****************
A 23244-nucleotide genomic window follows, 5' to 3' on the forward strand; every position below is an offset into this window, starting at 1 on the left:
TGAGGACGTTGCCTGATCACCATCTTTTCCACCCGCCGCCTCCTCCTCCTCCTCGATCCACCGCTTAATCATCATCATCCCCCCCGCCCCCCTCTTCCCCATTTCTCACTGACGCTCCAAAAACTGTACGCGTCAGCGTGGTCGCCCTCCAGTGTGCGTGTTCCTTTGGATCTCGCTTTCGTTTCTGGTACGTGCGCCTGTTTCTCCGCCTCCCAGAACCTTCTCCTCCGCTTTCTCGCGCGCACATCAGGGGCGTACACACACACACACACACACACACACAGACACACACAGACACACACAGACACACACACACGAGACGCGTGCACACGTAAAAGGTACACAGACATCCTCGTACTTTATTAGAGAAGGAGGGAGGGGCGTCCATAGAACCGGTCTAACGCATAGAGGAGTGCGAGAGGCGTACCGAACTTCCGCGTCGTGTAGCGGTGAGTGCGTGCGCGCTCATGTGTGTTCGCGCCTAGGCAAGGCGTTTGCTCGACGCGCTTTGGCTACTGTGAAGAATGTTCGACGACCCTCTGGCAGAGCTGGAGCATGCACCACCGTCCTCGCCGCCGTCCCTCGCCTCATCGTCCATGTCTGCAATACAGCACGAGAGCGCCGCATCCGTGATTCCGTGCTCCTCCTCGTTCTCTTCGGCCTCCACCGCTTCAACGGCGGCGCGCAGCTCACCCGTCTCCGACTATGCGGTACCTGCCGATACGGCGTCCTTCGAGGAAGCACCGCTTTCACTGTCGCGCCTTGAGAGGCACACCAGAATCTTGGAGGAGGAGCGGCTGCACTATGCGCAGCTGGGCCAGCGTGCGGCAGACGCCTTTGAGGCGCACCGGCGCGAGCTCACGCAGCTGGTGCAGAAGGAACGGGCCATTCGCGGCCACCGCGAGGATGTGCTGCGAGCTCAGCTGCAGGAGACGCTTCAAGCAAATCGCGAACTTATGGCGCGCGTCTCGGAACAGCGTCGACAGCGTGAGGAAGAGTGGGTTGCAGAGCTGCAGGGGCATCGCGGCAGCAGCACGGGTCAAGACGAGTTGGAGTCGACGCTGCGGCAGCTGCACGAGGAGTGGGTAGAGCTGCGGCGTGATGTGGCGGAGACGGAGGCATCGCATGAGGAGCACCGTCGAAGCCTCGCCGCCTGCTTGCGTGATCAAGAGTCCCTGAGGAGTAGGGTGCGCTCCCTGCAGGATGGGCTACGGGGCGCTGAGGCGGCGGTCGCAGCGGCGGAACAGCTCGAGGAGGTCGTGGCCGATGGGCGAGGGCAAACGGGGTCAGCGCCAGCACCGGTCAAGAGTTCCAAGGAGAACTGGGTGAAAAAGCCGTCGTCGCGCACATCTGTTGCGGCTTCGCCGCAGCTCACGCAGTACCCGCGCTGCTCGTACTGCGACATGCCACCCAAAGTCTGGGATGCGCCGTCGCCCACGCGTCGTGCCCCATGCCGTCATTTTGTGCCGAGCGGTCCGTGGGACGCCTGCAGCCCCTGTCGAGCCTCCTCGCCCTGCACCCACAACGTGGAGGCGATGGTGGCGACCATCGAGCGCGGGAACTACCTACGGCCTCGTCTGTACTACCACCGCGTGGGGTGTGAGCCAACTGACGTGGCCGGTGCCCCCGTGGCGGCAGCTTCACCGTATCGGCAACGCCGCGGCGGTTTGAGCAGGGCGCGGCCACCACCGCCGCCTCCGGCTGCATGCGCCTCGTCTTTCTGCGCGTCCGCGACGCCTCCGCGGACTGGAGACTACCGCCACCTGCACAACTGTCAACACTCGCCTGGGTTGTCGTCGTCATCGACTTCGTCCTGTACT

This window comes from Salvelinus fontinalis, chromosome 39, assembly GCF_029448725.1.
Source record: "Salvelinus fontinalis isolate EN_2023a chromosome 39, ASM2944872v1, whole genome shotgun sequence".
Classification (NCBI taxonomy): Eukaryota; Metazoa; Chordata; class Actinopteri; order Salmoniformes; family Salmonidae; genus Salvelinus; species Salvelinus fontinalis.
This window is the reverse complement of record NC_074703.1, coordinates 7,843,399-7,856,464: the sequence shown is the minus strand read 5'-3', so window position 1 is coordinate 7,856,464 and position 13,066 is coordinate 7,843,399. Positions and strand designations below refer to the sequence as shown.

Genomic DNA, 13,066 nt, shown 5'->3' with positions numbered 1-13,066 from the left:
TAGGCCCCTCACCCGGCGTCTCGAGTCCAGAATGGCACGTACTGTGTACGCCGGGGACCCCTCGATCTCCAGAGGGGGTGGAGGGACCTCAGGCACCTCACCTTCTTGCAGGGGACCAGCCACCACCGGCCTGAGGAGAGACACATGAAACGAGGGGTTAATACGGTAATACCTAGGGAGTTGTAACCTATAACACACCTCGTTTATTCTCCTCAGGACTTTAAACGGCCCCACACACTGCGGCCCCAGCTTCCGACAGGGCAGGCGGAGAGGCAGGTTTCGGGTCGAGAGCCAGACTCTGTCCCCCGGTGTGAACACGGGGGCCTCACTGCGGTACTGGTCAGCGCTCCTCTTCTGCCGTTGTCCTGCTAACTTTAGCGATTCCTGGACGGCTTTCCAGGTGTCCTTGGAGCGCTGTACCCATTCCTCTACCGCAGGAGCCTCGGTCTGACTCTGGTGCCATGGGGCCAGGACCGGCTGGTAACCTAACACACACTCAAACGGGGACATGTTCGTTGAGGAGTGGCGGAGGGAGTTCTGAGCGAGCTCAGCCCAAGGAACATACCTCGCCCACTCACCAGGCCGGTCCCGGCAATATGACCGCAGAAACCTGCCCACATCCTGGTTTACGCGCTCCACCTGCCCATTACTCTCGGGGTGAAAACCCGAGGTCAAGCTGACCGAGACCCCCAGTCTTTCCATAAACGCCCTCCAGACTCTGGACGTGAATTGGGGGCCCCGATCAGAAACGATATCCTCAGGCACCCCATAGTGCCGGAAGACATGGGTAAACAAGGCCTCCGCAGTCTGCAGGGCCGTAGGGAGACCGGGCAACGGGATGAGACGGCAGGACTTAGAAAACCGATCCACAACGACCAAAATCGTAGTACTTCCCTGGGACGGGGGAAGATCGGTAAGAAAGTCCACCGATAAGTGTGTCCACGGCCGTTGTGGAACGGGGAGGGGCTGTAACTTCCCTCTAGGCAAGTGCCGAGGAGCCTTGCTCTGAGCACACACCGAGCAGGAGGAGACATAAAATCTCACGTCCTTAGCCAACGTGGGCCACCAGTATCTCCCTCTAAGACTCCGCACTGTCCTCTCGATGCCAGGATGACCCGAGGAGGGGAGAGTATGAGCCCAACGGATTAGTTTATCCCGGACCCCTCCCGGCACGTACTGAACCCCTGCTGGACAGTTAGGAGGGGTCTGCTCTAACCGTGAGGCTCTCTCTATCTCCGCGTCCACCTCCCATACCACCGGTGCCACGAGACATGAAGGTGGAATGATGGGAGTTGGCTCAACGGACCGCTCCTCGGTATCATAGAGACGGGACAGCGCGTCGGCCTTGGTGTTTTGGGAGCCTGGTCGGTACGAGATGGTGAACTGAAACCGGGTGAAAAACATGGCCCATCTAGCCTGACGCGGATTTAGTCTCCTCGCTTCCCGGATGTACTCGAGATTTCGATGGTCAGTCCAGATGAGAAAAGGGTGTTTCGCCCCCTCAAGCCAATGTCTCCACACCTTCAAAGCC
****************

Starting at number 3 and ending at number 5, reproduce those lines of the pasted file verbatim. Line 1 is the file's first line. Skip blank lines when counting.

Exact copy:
This window comes from Salvelinus fontinalis, chromosome 39, assembly GCF_029448725.1.
Source record: "Salvelinus fontinalis isolate EN_2023a chromosome 39, ASM2944872v1, whole genome shotgun sequence".
Classification (NCBI taxonomy): Eukaryota; Metazoa; Chordata; class Actinopteri; order Salmoniformes; family Salmonidae; genus Salvelinus; species Salvelinus fontinalis.